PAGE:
The many headless Buddhas
Soldiers patrol the grounds of the museum and it is not until one has undergone several body searches that one finally gains entry to the inner courtyard, where among other things one finds Afghanistan's first, and last, locomotive, a product of German engineering. A few steps further on, one encounters the automobile collection of a former Afghan monarch. Most of the classic cars are from the 1920s and belonged to King Amanullah Khan, who maintained close relations with Germany and was responsible for building the museum.
Noor Agha, a friendly member of the museum staff, is on hand to greet visitors in the entrance hall. He has worked in the museum for almost twenty years and was witness to both its bombing during the civil war and, years later, its rise from the ashes following restoration.
"Things were particularly bad during the civil war," he recalls. "We were all evacuated and the museum was used as a military base. A great deal of looting went on and many of the museum's treasures were destroyed or lost at that time."
Most of the unique objects that disappeared were from the Kushan era, early Buddhism or the beginnings of Islam. Many of them still turn up from time to time on the black market and the museum does everything it can to get them back. "We are working with Interpol, the UN and other organisations and try everything we can to recover the objects. They are an important part of our culture and of the unique heritage of the Afghan people," says museum director Mohammad Fahim Rahimi.
Iconoclasm under the Taliban
The museum staff also suffered under the Taliban. They were ordered to destroy any of the exhibits considered by the extremists to conflict with their radical beliefs. Figurative sculptures – mainly statues of Buddha – were to fall victim to this fanaticism. And the results of this 'cleansing' are still there for all to see: barely a Buddha statue remains in the Afghan National Museum today that is not headless.
Walking through the museum, it is difficult to remember that one is in Kabul. The atmosphere in this peaceful oasis seems a world away from the crowded, noisy, dusty city streets outside. The quiet though is not down to a lack of visitors. "Interest in Afghan history has grown in recent years, particularly among our young people," museum director Rahimi is keen to point out.
Noor Agha, with his gift for telling stories, is one of a handful of guides who show visitors around the collections. Apart from his encyclopaedic knowledge of the history of every single exhibit in the museum, he also possesses an ability to transport visitors back in time, bringing to life times past when the teachings of Buddha were being disseminated through the Hindu Kush or Mahmud of Ghazni was founding his great Islamic empire.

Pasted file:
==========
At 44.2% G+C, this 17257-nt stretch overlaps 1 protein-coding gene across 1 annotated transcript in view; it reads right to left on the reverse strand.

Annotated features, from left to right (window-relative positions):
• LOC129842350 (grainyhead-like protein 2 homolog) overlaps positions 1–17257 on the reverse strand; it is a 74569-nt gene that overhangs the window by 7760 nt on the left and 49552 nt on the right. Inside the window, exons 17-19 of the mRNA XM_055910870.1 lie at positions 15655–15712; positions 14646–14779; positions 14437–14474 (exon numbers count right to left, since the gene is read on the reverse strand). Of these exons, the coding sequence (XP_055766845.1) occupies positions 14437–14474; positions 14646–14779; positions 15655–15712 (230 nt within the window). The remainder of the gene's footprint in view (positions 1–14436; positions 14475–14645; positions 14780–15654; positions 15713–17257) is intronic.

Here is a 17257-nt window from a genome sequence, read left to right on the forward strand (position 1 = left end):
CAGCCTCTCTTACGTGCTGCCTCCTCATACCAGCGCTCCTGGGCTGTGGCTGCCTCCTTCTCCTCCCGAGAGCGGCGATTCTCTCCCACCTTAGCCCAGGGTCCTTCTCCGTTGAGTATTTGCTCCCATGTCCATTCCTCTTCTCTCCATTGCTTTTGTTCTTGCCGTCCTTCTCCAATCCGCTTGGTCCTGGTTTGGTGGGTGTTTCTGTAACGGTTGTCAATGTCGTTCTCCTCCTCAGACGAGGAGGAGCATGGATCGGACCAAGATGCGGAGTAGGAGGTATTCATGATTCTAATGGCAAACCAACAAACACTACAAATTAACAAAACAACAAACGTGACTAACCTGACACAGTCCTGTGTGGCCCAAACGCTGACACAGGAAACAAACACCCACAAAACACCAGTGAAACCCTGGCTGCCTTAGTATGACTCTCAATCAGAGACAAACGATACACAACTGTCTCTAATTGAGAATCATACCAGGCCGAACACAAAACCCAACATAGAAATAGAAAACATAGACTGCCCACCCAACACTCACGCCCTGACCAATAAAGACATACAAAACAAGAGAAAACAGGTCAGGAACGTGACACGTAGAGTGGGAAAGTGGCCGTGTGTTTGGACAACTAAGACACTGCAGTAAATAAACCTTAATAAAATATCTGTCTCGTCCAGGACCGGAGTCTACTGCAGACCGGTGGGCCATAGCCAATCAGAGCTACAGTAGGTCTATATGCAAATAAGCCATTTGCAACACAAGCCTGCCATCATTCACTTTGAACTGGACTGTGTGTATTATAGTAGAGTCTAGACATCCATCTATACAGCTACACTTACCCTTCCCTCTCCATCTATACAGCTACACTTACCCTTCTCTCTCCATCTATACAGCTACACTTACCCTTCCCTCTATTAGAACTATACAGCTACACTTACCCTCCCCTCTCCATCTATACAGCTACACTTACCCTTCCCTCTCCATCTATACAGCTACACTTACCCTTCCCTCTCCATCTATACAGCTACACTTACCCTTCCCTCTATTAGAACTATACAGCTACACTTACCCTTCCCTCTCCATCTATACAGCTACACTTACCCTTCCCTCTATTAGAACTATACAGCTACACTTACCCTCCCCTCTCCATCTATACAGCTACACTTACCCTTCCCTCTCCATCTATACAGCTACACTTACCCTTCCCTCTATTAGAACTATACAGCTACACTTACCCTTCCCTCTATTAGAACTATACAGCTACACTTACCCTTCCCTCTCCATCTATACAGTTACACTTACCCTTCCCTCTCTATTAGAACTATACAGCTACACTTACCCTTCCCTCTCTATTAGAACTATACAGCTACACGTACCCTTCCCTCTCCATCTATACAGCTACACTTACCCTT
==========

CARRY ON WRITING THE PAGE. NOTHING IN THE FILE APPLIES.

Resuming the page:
The stone Buddhas′ executioners
It is only in front of the beheaded Buddhas that he seems, for a moment, to wallow in melancholic memories. "What these men did has nothing to do with Islam," he adds, after explaining who the 'executioners' of the stone Buddhas were.
The museum also contains some finds from Bamiyan, home of the legendary giant Buddhas. They are among some of the smaller exhibits that escaped the destructive fanaticism and survived intact. "The whole world knows what happened to their big brothers," growls Noor Agha. In March 2001, Taliban fighters destroyed the Buddha statues in the Bamiyan Valley, one of Afghanistan's UNESCO designated World Heritage Sites. To this day, opinions are divided on whether Taliban leader Mullah Mohammad Omar personally gave the order for the destruction or not.
Many Buddhas have now landed on the black market and more than a few of them have found their way into private collections where the collectors aim to keep them. It is an open secret that high-ranking Afghan politicians are among the collectors. In those cases in particular, restitution appears problematic. In the past there has been repeated criticism that the necessary pressure to something about the situation has been lacking. Hardly surprising really, given that many of the people involved are members of the Afghan government. Rahimi is also rather reticent on this. "We're doing our best," he comments briefly.
Turning in his grave
"King Amanullah would turn in his grave," says Noor Agha. The aforementioned Amanullah Khan was regarded as a progressive ruler. He has left his mark to this day, not only in the museum, but also in the heads of many Afghans.
The nearby Darul Aman Palace, which German engineers and architects were also involved in, was also built under Amanullah's leadership. The palace, which was hit by numerous rockets during the war years and fell into ruin, is currently being restored.
In the 1920s, the Western-oriented Amanullah pushed through many reforms that were strongly opposed by the religious powers within the country. In the end, he was overthrown and driven out. "If he knew what was happening in his country today, he would probably burst into tears," says Noor Agha nostalgically.
© Qantara.de 2017
Translated from the German by Ron Walker